Eleven months ago, this group accounted for about one-quarter of voter support in national polls: Around 12 percent for Harris, 6 percent for O'Rourke, 5 percent for Booker, and 1 percent each for Castro and Gillibrand. Sen. Elizabeth Warren (D–Mass.), who would eventually vault herself up to near-frontrunner status, was then just a face in this crowd: 7 percent. Democrats were making similar murmurs of pride about their energetic and historically diverse field that you heard among Republicans in the first half of 2015.
What happened next? While Warren went on a white-paper spree of policy "plans" for every economic and regulatory issue under the sun, the Gen X Five engaged in more identity-politics emoting than a campus struggle session, only with less sincerity. O'Rourke agonized publicly about his ancestors owning slaves. Harris the cop tried gruesomely to rebrand herself as a hip Jamaican pot smoker. Gillibrand spent valuable debate-stage time talking about the need to educate people about her white privilege. Booker pushed for reparations and policed Joe Biden's language, while Castro was busy shaking his damn head that all these leftward lurches didn't go nearly left enough.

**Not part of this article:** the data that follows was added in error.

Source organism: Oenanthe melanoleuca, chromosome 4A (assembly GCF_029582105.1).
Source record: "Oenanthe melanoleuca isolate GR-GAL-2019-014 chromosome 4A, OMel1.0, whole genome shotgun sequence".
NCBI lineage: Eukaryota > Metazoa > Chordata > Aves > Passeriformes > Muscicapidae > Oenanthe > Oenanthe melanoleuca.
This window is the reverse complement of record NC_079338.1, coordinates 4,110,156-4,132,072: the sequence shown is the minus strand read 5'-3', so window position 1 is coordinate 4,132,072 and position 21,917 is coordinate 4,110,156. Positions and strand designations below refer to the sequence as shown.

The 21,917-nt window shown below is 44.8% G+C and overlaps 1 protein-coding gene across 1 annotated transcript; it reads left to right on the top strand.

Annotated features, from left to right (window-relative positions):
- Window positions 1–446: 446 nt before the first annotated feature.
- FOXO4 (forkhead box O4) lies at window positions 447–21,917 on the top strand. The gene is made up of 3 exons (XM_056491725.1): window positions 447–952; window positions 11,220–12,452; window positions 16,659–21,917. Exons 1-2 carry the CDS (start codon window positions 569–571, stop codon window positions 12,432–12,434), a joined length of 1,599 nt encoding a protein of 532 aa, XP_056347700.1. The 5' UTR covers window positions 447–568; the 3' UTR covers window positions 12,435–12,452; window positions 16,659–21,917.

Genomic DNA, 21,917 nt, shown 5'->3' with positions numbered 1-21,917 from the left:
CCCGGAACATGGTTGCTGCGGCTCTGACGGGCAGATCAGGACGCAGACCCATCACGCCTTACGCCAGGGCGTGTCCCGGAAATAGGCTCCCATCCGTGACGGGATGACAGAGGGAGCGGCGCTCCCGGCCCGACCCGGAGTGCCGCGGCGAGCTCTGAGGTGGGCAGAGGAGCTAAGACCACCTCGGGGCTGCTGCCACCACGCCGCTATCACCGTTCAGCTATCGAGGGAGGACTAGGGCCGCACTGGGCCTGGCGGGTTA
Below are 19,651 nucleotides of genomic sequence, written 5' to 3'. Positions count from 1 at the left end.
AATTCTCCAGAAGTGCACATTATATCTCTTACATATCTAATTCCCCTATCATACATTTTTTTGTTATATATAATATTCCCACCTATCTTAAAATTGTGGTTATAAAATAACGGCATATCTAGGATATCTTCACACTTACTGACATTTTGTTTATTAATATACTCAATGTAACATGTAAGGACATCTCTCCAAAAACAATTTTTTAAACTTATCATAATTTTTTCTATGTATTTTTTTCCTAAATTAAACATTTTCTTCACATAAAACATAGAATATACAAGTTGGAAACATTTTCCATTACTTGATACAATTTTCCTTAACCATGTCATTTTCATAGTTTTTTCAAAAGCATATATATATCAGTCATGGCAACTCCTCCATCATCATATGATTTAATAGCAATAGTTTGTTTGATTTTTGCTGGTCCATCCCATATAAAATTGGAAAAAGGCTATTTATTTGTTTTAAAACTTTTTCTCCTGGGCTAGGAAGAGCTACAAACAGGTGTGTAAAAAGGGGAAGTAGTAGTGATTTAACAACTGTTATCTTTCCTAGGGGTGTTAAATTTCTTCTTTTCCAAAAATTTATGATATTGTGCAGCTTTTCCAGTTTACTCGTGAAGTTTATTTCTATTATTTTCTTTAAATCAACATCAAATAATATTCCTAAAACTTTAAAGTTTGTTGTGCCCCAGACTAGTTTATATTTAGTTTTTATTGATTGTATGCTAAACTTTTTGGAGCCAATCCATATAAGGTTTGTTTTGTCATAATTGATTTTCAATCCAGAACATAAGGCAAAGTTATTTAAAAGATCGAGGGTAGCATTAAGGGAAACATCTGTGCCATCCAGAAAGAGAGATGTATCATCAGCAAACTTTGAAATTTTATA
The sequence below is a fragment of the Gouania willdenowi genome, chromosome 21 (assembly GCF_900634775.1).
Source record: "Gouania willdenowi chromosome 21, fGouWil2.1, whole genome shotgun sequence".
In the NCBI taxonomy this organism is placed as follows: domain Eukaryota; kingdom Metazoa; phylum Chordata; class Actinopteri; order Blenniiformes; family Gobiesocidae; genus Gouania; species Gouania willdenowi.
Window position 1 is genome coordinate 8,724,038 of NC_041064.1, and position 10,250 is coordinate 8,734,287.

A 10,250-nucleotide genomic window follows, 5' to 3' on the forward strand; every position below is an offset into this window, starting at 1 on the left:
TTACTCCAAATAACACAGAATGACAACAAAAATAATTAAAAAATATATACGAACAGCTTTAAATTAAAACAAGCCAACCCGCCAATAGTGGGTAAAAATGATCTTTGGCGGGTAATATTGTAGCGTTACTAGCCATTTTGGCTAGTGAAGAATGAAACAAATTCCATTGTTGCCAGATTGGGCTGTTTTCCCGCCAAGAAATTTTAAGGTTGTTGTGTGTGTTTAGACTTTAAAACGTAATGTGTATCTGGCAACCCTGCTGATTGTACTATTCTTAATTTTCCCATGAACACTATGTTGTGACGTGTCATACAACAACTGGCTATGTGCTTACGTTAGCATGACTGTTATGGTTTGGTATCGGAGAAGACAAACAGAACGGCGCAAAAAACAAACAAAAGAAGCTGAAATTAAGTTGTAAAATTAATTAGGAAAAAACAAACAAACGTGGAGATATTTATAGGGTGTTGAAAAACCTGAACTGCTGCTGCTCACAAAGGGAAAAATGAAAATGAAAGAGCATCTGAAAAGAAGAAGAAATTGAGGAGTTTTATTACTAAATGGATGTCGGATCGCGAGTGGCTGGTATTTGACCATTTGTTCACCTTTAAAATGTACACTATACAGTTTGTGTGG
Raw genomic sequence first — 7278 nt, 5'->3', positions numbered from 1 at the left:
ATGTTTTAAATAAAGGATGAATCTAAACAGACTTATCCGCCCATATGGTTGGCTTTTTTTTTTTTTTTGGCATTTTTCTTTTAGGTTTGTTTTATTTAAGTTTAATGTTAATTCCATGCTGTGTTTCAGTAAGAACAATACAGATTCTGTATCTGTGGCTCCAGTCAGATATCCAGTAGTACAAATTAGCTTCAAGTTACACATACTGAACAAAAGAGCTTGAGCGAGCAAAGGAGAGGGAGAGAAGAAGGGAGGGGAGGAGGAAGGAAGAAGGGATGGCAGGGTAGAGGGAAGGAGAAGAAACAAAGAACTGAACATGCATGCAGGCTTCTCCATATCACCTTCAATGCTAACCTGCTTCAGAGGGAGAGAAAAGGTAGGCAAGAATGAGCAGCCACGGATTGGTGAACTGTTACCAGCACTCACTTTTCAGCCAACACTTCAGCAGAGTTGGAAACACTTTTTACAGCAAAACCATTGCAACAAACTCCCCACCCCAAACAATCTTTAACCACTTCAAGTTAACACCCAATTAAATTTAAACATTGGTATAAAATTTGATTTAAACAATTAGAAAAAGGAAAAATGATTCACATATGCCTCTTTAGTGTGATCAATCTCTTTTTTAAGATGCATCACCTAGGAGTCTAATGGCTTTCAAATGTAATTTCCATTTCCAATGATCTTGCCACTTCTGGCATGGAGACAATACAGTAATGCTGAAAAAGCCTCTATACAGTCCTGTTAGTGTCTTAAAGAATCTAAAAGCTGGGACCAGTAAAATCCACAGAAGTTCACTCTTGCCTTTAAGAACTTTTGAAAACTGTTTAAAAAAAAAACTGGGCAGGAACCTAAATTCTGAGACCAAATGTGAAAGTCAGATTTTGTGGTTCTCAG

It's not that the more successful septuagenarian progressives shied away from calling Trump a racist—far from it. But voters did not have to guess about what got the northeastern senators up early every morning: It's the economic policy, stupid. What, exactly, was Kirsten Gillibrand's selling proposition? Why were O'Rourke and Booker (at least until the last of the latter's debates) running away from much of the stuff that made them interesting in the first place?
What makes their choice that much more curious is the persistent math of this race: The progressive bloc in the 2020 Democratic field has consistently lagged the centrists by about 10 percentage points. The RealClearPolitics running national averages for Biden (27.4 percent), Pete Buttigieg (7.8 percent), Bloomberg (6.2), and Sen. Amy Klobuchar (3.0) (D–Minn.) combine for 44.4 percent; Sanders (18.8 percent) + Warren (16.8) + Steyer (2.2) = 37.8. Instead of using their ideological dexterity to compete against a very old-looking frontrunner for the scared-of-socialists vote, the Gen Xers chased whatever progressive crumbs hadn't already been hoovered by two strong candidates.